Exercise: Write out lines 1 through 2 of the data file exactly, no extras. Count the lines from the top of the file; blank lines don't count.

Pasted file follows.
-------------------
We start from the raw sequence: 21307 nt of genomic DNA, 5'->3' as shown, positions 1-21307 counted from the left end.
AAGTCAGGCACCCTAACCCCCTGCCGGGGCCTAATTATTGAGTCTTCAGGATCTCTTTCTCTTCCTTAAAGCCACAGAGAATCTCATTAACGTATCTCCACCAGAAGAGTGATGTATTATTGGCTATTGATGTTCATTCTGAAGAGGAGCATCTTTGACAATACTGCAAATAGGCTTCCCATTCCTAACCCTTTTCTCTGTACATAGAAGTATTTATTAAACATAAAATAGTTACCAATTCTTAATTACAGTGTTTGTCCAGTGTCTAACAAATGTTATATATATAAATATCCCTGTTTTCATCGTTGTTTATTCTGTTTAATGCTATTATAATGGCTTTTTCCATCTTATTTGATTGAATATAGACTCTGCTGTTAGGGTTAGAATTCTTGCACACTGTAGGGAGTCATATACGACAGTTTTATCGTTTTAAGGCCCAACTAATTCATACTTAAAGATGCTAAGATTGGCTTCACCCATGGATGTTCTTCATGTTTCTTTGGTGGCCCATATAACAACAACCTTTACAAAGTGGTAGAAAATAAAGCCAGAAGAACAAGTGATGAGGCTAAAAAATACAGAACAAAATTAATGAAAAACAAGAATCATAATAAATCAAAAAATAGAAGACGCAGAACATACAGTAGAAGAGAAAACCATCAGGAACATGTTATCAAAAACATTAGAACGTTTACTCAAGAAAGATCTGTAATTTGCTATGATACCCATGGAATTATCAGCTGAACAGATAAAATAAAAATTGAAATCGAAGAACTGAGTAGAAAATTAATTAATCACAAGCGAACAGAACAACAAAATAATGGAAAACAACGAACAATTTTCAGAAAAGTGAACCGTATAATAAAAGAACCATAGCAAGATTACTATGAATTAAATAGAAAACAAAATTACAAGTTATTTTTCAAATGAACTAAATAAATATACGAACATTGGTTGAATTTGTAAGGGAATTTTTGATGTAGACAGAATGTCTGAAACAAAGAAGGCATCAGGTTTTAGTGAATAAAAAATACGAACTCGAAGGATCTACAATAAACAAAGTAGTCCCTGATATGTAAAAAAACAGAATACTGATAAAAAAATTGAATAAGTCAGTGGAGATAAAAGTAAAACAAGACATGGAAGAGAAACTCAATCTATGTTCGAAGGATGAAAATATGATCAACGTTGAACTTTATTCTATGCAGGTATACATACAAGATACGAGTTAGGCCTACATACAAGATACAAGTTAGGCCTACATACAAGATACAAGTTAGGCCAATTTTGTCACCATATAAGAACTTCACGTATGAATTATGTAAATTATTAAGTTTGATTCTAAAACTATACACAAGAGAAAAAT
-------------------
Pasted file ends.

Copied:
We start from the raw sequence: 21307 nt of genomic DNA, 5'->3' as shown, positions 1-21307 counted from the left end.
AAGTCAGGCACCCTAACCCCCTGCCGGGGCCTAATTATTGAGTCTTCAGGATCTCTTTCTCTTCCTTAAAGCCACAGAGAATCTCATTAACGTATCTCCACCAGAAGAGTGATGTATTATTGGCTATTGATGTTCATTCTGAAGAGGAGCATCTTTGACAATACTGCAAATAGGCTTCCCATTCCTAACCCTTTTCTCTGTACATAGAAGTATTTATTAAACATAAAATAGTTACCAATTCTTAATTACAGTGTTTGTCCAGTGTCTAACAAATGTTATATATATAAATATCCCTGTTTTCATCGTTGTTTATTCTGTTTAATGCTATTATAATGGCTTTTTCCATCTTATTTGATTGAATATAGACTCTGCTGTTAGGGTTAGAATTCTTGCACACTGTAGGGAGTCATATACGACAGTTTTATCGTTTTAAGGCCCAACTAATTCATACTTAAAGATGCTAAGATTGGCTTCACCCATGGATGTTCTTCATGTTTCTTTGGTGGCCCATATAACAACAACCTTTACAAAGTGGTAGAAAATAAAGCCAGAAGAACAAGTGATGAGGCTAAAAAATACAGAACAAAATTAATGAAAAACAAGAATCATAATAAATCAAAAAATAGAAGACGCAGAACATACAGTAGAAGAGAAAACCATCAGGAACATGTTATCAAAAACATTAGAACGTTTACTCAAGAAAGATCTGTAATTTGCTATGATACCCATGGAATTATCAGCTGAACAGATAAAATAAAAATTGAAATCGAAGAACTGAGTAGAAAATTAATTAATCACAAGCGAACAGAACAACAAAATAATGGAAAACAACGAACAATTTTCAGAAAAGTGAACCGTATAATAAAAGAACCATAGCAAGATTACTATGAATTAAATAGAAAACAAAATTACAAGTTATTTTTCAAATGAACTAAATAAATATACGAACATTGGTTGAATTTGTAAGGGAATTTTTGATGTAGACAGAATGTCTGAAACAAAGAAGGCATCAGGTTTTAGTGAATAAAAAATACGAACTCGAAGGATCTACAATAAACAAAGTAGTCCCTGATATGTAAAAAAACAGAATACTGATAAAAAAATTGAATAAGTCAGTGGAGATAAAAGTAAAACAAGACATGGAAGAGAAACTCAATCTATGTTCGAAGGATGAAAATATGATCAACGTTGAACTTTATTCTATGCAGGTATACATACAAGATACGAGTTAGGCCTACATACAAGATACAAGTTAGGCCTACATACAAGATACAAGTTAGGCCAATTTTGTCACCATATAAGAACTTCACGTATGAATTATGTAAATTATTAAGTTTGATTCTAAAACTATACACAAGAGAAAAAT